After wet weather, it definitely makes sense to head for the hills to avoid muddy bogs.

We were rolling for just under 3 hours to cover about 35km. This involved about 900m of vertical ascent, with about 2,600kcal burned.

This one scores 8 out of 10 on the tough-o-meter. The humid weather made it tougher. In winter it would be much easier (maybe only a 7).

Riding it with friends made the ride much more enjoyable, and easier.

Many thanks Eric and Murray for a great ride!

Sunday, December 04, 2011


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McPherson Ranges

Much of the beautiful Gold Coast Hinterland from Nerang, down to the McPherson Ranges, and up towards Jimboombah and Cedar Creek is the traditional country of the Wangerriburra indigenous people.

There’s a sign at the start of Duck Creek Road written in the Yugambeh Language which says

Jingeri wallal wahlu, yahbelehla Yugambeh (Wangerriburra) Djagun

Which translated means “Greetings all of you, going walking in Yugambeh / Wangerriburra Country.”

“Jingeri” is the Yugambeh word for the bird we know as the “Willy Wagtail”. It’s also the word for greeting. By some happy co-incidence I heard a willy wagtail twittering away while I read the sign.

So while we weren’t “going walking” today, we felt like the welcome was intended for mountain bikers as well.

Heading Out

Duck Creek Road starts as a pleasant country lane in Kerry, south of Beaudesert. For the first few kilometres it’s relatively flat and even, which allowed us to warm up gently before the climbs ahead.

Franklin Bros Lookout

At the end of the bitumen the track rises sharply to the first of several lookouts. Franklin Bros Lookout offers some great views over the local farmland.

Grass Tree

As you progress up Duck Creek Road, the vegetation slowly changes.  The forest becomes thicker, and there are more and more Grass Trees (Xanthorrhoea).  Many of them (like the one on the right of the track in this photo) are several metres high indicating an age of several hundred years.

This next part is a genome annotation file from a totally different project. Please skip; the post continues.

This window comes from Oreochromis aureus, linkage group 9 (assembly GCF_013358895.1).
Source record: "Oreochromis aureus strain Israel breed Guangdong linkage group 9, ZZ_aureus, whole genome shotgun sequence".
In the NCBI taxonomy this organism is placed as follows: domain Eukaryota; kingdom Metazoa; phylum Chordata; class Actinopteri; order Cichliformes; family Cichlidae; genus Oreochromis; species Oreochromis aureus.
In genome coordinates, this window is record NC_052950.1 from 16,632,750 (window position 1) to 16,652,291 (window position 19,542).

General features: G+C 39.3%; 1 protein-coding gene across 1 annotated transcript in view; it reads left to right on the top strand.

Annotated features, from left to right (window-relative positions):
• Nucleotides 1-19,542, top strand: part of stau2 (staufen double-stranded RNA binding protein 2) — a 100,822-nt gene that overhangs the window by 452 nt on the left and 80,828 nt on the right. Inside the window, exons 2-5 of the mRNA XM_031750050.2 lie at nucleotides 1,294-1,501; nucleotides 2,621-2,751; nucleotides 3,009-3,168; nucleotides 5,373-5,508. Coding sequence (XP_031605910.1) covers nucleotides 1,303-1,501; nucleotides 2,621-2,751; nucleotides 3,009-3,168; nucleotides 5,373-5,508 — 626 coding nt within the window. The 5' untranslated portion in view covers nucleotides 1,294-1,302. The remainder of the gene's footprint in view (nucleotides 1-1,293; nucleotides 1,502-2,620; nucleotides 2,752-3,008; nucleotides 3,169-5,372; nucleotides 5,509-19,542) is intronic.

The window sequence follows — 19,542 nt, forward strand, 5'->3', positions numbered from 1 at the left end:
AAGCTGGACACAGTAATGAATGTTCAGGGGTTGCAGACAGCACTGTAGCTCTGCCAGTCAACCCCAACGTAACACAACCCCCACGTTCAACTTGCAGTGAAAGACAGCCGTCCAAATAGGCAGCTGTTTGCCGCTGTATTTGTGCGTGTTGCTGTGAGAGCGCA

Taking a picture

The best lookout is about two thirds of the way up and has panoramic views of the McPherson Ranges to the South West.

Rainforest Ride

Towards the top, the environment is transformed into a lush green rainforest.  It’s a pleasure to ride in the delightful lower temperatures, and cool off after the effort of the preceding climb.

Tree Top Walk

At the top there’s a suspended walkway through the tree-tops  that lets you wander through the forest canopy, 20 metres above the ground.  The walkway sways gently so it’s important to hang on, try not to rock the walkway, and (if you’re intimidated by heights) don’t look down!

King Parrot

The cafe at O’Rielly’s serves delicious mountain-bike fuel.  It also has flocks of colorful birds such as this King Parrot.  We also spotted quite a few Crimson Rosellas.  The cafe sells platters of bird food, and the parrots will swarm you and eat out of your hand (and off your plate) if you let them.

Although it took us about two hours to climb from the valley floor to the top, it only took us 25 minutes to ride back down.  The fast descent was exhillarating.  We overtook over half a dozen four wheel drives slowly trundling down the track, and were grateful for them pulling over to the side to let us pass.

All up, 38km with 1,100m of vertical ascent, and 3,000 kcal burned.  Although some bits of the road are steep, I’m giving this one 8 out of 10 on the tough-o-metre.  It’s a pleasant ride.  All you need is half a day.  Most fit riders will be able to ride the whole way.  Just keep an eye out for on-coming 4wd traffic on the way down!

Wednesday, November 30, 2011

Joyners Ridge

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Westridge Outlook

A few months ago I rode a loop down Joyners Ridge Road at Mt Glorious which included a tough climb up Goodes Road. Last time I had to walk up some of the steep bits, but this time I gave it all my effort, and conquered the hill :) I think the weekly sessions smashing hills at Clear Mountain must be paying off!

I started at the bottom of “The Goat Track” and slowly climbed up to Westridge Outlook for a quick rest and some great views westward to Wivenhoe Dam and the Great Dividing Range.

Joyners Ridge Road

The road then went higher up to Mount Glorious before the long descent down Joyners Ridge Road, through the rainforest, all the way down to England Creek at the bottom.

Joyners Ridge Road is wonderful to ride down. The rainforest at the top gives way to open forest with great views over the mountains.


You see quite a few of this fat goannas in D’Aguilar National Park.

England Creek

England Creek marks the bottom of the 9km descent. It’s a good place to have a break because from this point, it’s a 4.5km, steep, slow climb up to Dundas Road, gaining 450m.

Dundas Road

All up, about 35km with about 1,250m of vertical ascent and 3,300kcal burned. I’m giving it 8 out of 10 on the tough-o-meter.